December 25, 1906 [SBMP]: “Captain Colice Vasquez stated yesterday afternoon that he would leave tomorrow on a trip up the coast for the purpose of locating the stranded schooner Ellen and would make an examination of her condition. He states that, according to the reports that he has received, there will be difficulty in getting the schooner off the sands at the point that she is reported to be resting near Port Harford. While it has been established conclusively that the schooner has been shorn of all of her fittings and supplies, the owners of the vessel have not yet set officers at work for the purpose of detecting [—?] of the guilty parties. As soon as Captain Vasquez has had an opportunity to make a complete investigation, a decision will be made by the owners of the craft.”


October 1, 1912 [SBMP]: “The Charm left Santa Barbara Saturday morning with thirty-three passengers, teachers, normal school students, artists and others. After an enjoyable trip across the channel, the party landed at Valdez Harbor, first having viewed the wonders of Painted Cave. The remainder of the afternoon was spent exploring. Trouble with the machinery prevented the start home on schedule time, and the party camped as best they could for the night. Sunday morning two fishing launches, one of them, Larco’s Miramar, appeared, and later the Ellen, Captain Zankich, chartered by Prof. A.C. Olney, whose wife was with the Charm party. The Charm was then given a rapid tow across the channel, the three launches furnishing the power with the Ellen leading the tandem...”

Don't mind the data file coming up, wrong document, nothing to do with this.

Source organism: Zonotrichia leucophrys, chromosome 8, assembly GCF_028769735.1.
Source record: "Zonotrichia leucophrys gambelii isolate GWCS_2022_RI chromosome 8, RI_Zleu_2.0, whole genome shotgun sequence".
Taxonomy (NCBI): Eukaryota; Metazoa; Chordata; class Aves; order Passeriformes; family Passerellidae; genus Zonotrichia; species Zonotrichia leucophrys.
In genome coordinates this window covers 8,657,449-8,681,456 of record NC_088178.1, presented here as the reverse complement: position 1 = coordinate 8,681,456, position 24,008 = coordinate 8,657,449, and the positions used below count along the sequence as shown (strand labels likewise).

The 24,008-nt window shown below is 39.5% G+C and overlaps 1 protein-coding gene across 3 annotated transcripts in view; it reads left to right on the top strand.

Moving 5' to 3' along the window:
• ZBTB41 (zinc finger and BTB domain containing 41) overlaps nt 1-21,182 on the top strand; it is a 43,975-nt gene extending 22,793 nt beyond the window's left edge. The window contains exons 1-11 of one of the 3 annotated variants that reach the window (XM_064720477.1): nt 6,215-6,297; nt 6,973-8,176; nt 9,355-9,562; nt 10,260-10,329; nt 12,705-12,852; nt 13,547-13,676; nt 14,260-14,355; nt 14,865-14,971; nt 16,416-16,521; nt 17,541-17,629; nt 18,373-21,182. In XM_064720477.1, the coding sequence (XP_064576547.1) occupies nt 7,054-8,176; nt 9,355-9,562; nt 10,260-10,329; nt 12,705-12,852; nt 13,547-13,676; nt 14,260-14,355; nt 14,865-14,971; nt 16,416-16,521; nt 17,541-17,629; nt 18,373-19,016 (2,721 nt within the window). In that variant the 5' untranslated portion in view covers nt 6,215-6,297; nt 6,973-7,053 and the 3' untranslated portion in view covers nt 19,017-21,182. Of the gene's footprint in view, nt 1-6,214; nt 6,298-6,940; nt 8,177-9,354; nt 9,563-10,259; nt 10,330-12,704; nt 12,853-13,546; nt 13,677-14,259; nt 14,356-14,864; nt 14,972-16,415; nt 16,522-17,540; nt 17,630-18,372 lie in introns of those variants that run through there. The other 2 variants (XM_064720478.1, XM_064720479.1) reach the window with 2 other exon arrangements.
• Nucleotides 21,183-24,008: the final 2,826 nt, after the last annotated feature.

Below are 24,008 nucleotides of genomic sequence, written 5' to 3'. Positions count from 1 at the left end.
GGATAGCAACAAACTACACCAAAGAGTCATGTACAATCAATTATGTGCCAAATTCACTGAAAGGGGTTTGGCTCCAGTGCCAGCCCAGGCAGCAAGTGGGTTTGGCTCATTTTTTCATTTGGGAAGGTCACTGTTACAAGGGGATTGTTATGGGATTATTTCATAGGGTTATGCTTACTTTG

June 26, 1913 [SBDN]: “The launch Otter, which has been lying aground on the beach in front of the Potter since last Sunday night, was got into the water again at a late hour yesterday afternoon through the combined haul of the powerboats Gussie M and Ellen. The Otter was found to have suffered no injury through her risky experience, and she is in as good shape as ever for the excursion business, which will be resumed next Sunday, when the boat is expected to carry to the islands a large party of pleasure seekers.”